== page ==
Fertilizer 16.89
Sulfur 3.00
Pesticides 15.11
Water 20.00
Total cost (w/o labor) 83.19
Labor (68 hrs. @$3.10) 210.80
Total cost (inc. labor) 293.99
Net value (w/o labor) 332.91
Net value (inc. labor) 122.11
Net return per hour of labor 4.89/hr


As with similar economic feasibility studies of other
gardens both North Florida gardens demonstrated a definite
economic advantage for growing one's own vegetables. Accord-
ing to the Gallup Poll, the garden at Jacksonville (638 sq.
ft.) was about the same size as the national average (620
sq. ft. in 1978 and 595 sq. ft. in 1979). With such varia-
bility in the kinds and amounts of vegetables grown in the
different locations, it is most remarkable that returns were
so similar. The dollar yields from the gardens in the Gallup
survey and the two gardens studied here were $386, $384, and
$416, for Gallup, Tallahassee, and Jacksonville, respec-
tively. A demonstration garden in Ohio by Utzinger also pro-
duced $384 worth of vegetables when expanded from its 150
sq. ft. size to the exact size of the Jacksonville garden.
As reported by Stall, the value for a 600 sq. ft. garden in
South Florida was $496, slightly higher due to a longer har-
vest period than the other gardens.



The Tallahassee garden demonstrated the loss of space
efficiency that occurs when rows are wide and equally spaced.
Retail value of vegetables grown on 1400 sq. ft. was no more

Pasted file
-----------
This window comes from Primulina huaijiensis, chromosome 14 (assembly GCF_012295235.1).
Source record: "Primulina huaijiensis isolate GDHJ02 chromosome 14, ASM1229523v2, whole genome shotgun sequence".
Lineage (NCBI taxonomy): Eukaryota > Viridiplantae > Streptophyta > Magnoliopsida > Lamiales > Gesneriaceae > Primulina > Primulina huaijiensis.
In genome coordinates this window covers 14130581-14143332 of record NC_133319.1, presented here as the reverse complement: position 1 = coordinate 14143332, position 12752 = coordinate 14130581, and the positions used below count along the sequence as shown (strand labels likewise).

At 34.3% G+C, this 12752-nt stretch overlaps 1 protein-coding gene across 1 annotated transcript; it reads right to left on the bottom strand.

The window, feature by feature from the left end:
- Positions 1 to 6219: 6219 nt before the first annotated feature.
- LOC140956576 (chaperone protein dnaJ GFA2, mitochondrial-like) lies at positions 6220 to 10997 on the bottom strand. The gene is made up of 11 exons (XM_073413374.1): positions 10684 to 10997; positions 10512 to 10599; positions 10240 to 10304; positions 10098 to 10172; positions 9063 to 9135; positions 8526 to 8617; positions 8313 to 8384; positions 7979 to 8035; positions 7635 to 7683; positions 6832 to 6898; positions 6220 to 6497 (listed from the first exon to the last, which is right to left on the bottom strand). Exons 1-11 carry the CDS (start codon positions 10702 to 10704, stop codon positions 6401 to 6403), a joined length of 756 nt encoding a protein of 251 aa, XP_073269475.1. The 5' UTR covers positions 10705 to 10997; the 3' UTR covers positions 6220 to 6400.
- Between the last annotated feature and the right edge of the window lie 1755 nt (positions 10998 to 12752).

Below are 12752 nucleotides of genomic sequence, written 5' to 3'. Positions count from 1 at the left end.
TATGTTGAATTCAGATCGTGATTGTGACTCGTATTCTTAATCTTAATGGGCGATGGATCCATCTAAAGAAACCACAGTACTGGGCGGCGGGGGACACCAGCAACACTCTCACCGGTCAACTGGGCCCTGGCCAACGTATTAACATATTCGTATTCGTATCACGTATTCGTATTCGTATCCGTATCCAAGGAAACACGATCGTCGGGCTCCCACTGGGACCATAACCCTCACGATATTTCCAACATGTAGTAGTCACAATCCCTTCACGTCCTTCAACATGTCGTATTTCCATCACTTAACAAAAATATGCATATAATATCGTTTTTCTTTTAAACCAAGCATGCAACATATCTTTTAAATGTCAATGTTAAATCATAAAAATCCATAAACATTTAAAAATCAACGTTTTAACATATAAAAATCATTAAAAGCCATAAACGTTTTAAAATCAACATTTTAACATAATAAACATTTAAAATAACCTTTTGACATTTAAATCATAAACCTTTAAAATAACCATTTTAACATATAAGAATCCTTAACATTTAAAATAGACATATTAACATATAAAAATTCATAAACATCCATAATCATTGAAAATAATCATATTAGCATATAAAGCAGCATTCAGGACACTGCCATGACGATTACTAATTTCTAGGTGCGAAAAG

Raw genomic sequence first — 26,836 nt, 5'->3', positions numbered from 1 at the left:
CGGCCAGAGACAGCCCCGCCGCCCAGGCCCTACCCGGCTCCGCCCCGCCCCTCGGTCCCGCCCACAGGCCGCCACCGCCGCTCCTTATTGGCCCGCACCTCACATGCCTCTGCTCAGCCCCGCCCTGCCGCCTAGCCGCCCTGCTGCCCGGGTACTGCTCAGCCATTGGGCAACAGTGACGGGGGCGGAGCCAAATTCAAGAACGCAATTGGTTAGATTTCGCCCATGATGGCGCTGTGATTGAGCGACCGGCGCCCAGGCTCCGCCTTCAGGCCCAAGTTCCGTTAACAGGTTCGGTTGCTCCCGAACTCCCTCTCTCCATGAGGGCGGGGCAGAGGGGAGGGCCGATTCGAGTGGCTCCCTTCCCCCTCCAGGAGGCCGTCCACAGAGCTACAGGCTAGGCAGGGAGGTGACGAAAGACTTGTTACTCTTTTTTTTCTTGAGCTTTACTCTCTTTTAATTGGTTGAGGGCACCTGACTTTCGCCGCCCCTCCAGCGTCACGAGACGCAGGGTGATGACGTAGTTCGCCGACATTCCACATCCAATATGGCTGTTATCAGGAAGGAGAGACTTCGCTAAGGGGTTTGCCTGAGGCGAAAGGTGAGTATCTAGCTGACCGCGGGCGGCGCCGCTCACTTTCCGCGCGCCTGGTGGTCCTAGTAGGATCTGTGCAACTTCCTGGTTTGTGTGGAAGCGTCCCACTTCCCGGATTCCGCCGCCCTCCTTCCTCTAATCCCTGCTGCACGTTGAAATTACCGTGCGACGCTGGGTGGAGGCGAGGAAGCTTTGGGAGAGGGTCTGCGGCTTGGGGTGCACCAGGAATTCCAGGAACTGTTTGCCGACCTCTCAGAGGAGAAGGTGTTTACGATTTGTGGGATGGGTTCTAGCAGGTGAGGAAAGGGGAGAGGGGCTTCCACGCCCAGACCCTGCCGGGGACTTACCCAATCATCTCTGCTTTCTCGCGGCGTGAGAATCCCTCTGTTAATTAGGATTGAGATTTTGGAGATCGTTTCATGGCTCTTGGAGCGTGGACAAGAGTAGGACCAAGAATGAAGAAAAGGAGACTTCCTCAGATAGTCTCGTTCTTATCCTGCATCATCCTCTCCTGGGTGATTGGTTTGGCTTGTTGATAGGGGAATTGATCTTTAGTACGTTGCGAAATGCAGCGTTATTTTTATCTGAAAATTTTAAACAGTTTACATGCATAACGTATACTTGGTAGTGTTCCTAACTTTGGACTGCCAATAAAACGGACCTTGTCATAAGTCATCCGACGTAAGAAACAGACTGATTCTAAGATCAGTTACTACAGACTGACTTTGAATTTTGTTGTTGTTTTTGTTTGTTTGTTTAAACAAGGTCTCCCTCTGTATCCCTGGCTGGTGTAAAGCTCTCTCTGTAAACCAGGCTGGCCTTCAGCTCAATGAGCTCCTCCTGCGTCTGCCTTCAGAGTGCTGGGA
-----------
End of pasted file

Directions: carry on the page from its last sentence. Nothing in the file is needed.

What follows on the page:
than for those grown on 638 sq. ft. at Jacksonville, with
less than half the returns per square foot.


B. Know Your Minor Vegetables Willow-leaf Lima

The willow-leaf lima bean (Phaseolus lunatus forma
salicis Van Esel.) is a form of butter bean (Phaseolus
lunatus L.) which keeps surfacing from time to time in home
gardens around the state of Florida. In most all respects it
is like the normal lima bean, except that it has narrow
lanceolate leaflets the shape of a willow or peach leaf

The lima bean, like many other cultivated plants, in-
cludes a considerable number of variations in plant charac-
teristics. These differences have led to the sub-division of
the specific name lunatus into 5 formae, and a great many
horticultural varieties and cultivars. Most lima beans are
Phaseolus limensis Macfady.

Lima beans are of American origin, and evidence indi-
cates that they have been grown in or near the tropics since
prehistoric times. Guatemala, Central America, is considered
to be the original home of the lima bean, although its naming
came from Lima, Peru where it was first thought to have
originated. American settlers were growing baby limas about

Strains of lima beans found in tropical America where it
is indigenous always had the broader, ovate leaf pattern, and
the indeterminate (vine) form of growth. The alternative
characters-lanceolate leaflets and determinate (bush) growth